About 10 years ago I became aware of an area off the Brittany coast where the fishermen were leading a co-management approach to designated areas for scallop fisheries through a local commune. At the time I was told by an experienced senior representative of the UK fishing industry that “it could never happen here”. It is therefore heartening to see that hard work by the Isle of Man community (Andy Brand, Fiona Gell & Co), who first alerted me to the French project, have got a trial off the ground and the new paper looks at the practicalities of this model.  Bob Earll

Boom not bust: Cooperative management as a mechanism for improving the commercial efficiency and environmental outcomes of regional scallop fisheries

Author links open overlay pane:l Isobel S.M.Bloora1Peter F.DuncancdSamuel P.DignanaJackEmmersonaDavidBeardbFiona R.GelldeKarenMcHargdMichel J.Kaiserf


The environmental impacts of food production are increasingly influencing consumer’s food choices. To maintain market access in this context, the fishing industry must adopt strategies and technologies that reduce their carbon emissions, environmental footprint, bycatch and seabed impact. In this study, closure of a depleted scallop fishing ground, to enable stock recovery, coupled with a transition to a cooperative management system, based on territorial user rights, promoted fishers to make management decisions that have improved the environmental outcomes and economic efficiency of this fishery. Innovative cooperative management systems like territorial user rights that decentralise decision making and provide users rights to a defined fishing area, could help mitigate against the negative impacts and issues traditionally associated with scallop dredge fisheries, and help maintain both stock biomass and consumer demand in a market increasingly dominated by sustainably certified food products.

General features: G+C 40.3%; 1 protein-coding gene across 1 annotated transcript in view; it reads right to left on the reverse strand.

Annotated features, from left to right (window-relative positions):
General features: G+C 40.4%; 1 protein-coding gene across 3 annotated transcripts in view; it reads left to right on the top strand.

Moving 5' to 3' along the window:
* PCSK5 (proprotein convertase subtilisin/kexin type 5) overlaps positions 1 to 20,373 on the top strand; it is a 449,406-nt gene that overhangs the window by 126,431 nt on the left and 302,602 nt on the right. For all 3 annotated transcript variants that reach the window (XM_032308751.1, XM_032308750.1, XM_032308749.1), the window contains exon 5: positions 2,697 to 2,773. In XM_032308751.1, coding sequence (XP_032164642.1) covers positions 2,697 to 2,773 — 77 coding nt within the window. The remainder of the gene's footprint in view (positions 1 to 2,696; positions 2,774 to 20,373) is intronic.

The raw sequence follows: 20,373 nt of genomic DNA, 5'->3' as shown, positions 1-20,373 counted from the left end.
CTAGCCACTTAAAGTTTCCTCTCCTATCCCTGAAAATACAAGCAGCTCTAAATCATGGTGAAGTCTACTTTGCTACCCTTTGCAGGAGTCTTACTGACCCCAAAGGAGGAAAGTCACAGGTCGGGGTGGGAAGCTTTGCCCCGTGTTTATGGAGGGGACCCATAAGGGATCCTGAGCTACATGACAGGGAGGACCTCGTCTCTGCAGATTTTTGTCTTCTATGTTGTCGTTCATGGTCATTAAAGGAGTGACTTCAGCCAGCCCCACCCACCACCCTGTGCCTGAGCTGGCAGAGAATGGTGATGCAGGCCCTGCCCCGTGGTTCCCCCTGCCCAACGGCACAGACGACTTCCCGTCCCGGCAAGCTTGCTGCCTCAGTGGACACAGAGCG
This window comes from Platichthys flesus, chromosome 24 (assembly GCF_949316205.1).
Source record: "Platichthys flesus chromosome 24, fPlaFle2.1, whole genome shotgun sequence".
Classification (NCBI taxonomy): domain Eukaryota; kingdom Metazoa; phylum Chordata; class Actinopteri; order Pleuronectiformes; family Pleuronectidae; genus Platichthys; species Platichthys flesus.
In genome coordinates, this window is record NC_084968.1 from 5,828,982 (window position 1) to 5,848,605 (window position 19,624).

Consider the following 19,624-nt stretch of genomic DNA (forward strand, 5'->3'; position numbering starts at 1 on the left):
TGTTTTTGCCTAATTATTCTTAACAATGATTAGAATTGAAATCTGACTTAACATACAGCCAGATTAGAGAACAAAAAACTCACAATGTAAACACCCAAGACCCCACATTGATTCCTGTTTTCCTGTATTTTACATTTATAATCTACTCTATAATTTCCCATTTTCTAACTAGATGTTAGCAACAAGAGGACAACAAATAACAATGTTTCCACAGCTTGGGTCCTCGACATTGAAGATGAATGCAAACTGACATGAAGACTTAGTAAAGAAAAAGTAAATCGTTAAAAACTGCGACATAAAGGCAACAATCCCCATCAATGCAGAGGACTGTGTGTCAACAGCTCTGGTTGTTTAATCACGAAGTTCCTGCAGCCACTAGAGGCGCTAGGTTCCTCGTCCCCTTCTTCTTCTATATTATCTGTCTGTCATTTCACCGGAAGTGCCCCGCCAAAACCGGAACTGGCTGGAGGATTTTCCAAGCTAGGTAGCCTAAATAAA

Click here to access the Marine Policy paper

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